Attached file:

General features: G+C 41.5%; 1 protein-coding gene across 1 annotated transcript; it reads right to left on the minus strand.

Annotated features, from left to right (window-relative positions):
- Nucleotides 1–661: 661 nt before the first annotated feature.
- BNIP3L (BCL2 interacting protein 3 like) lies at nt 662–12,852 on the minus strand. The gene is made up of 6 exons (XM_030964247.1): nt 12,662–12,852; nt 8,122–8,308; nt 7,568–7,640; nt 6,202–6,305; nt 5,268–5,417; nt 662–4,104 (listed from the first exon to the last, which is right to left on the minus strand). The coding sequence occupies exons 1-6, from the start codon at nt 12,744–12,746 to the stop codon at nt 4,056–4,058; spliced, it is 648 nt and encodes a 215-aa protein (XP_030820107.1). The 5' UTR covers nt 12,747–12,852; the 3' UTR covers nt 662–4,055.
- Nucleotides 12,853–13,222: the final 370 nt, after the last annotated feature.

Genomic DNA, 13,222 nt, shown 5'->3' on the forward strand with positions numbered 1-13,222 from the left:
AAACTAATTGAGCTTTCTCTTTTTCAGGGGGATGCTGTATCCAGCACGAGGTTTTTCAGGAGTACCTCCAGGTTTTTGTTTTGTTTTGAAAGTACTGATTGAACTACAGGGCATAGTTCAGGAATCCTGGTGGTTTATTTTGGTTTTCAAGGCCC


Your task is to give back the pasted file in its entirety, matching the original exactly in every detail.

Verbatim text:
General features: G+C 41.5%; 1 protein-coding gene across 1 annotated transcript; it reads right to left on the minus strand.

Annotated features, from left to right (window-relative positions):
- Nucleotides 1–661: 661 nt before the first annotated feature.
- BNIP3L (BCL2 interacting protein 3 like) lies at nt 662–12,852 on the minus strand. The gene is made up of 6 exons (XM_030964247.1): nt 12,662–12,852; nt 8,122–8,308; nt 7,568–7,640; nt 6,202–6,305; nt 5,268–5,417; nt 662–4,104 (listed from the first exon to the last, which is right to left on the minus strand). The coding sequence occupies exons 1-6, from the start codon at nt 12,744–12,746 to the stop codon at nt 4,056–4,058; spliced, it is 648 nt and encodes a 215-aa protein (XP_030820107.1). The 5' UTR covers nt 12,747–12,852; the 3' UTR covers nt 662–4,055.
- Nucleotides 12,853–13,222: the final 370 nt, after the last annotated feature.

Genomic DNA, 13,222 nt, shown 5'->3' on the forward strand with positions numbered 1-13,222 from the left:
AAACTAATTGAGCTTTCTCTTTTTCAGGGGGATGCTGTATCCAGCACGAGGTTTTTCAGGAGTACCTCCAGGTTTTTGTTTTGTTTTGAAAGTACTGATTGAACTACAGGGCATAGTTCAGGAATCCTGGTGGTTTATTTTGGTTTTCAAGGCCC